20. What is the meaning of these words: “The spirit indeed is willing, but the flesh is weak”?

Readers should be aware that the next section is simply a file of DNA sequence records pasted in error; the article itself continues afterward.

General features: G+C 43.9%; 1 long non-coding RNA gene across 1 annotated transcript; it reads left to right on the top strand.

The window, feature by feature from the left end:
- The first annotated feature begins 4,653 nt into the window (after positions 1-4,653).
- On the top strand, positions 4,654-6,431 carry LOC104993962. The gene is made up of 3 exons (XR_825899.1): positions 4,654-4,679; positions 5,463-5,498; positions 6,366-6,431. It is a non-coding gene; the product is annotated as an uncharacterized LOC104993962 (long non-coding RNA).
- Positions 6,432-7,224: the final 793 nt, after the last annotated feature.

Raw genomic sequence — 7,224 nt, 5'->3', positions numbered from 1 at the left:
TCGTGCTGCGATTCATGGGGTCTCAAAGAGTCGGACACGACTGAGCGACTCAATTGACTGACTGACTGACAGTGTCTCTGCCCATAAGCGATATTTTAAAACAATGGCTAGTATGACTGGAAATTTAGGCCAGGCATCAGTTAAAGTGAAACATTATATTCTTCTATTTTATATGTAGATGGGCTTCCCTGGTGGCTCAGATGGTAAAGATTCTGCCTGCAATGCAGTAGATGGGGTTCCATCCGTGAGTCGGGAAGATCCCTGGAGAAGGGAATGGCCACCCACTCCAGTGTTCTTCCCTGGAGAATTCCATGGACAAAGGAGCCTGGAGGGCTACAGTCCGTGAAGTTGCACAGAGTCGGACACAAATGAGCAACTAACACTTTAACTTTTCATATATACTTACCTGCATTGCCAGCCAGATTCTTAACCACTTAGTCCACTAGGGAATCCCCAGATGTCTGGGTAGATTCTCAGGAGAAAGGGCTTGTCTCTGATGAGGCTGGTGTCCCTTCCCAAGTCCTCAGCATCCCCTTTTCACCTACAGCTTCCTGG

To understand the meaning of these words spoken by Jesus to His disciples, we need to see when they were spoken. In the Gospel according to Matthew we read: “Then cometh Jesus with them unto a place called Gethsemane, and saith unto the disciples, Sit ye here, while I go and pray yonder.: And he took with him Peter and the two sons of Zebedee, and began to be sorrowful and very heavy. Then saith he unto them, My soul is exceeding sorrowful, even unto death: tarry ye here, and watch with me. And he went a little further, and fell on his face, and prayed, saying, O my Father, if it be possible, let this cup pass from me: nevertheless not as I will, but as thou wilt. And he cometh unto the disciples, and findeth them asleep, and saith unto Peter, What, could ye not watch with me one hour? Watch and pray, that ye enter not into temptation: the spirit indeed is willing, but the flesh is weak” (Matthew 26:36-41). As you can see, therefore, Jesus commanded His disciples to watch with Him and went to pray, but after an hour He returned and found them sleeping. Therefore, on that night the disciples of Jesus were not able to watch with Jesus one hour. It was then that Jesus told them to watch and pray so that they might not fall into temptation and thus into sin, which is something that can happen to us very easily because our flesh is weak, that is, because our human nature is weak and exhibits a tendency toward sin unlike our spirit which has another attitude because it is ready (or willing) to do what God commands to do. Therefore, the way we can help in the weakness of our flesh (and thus avoid falling into temptation) is by watching and praying.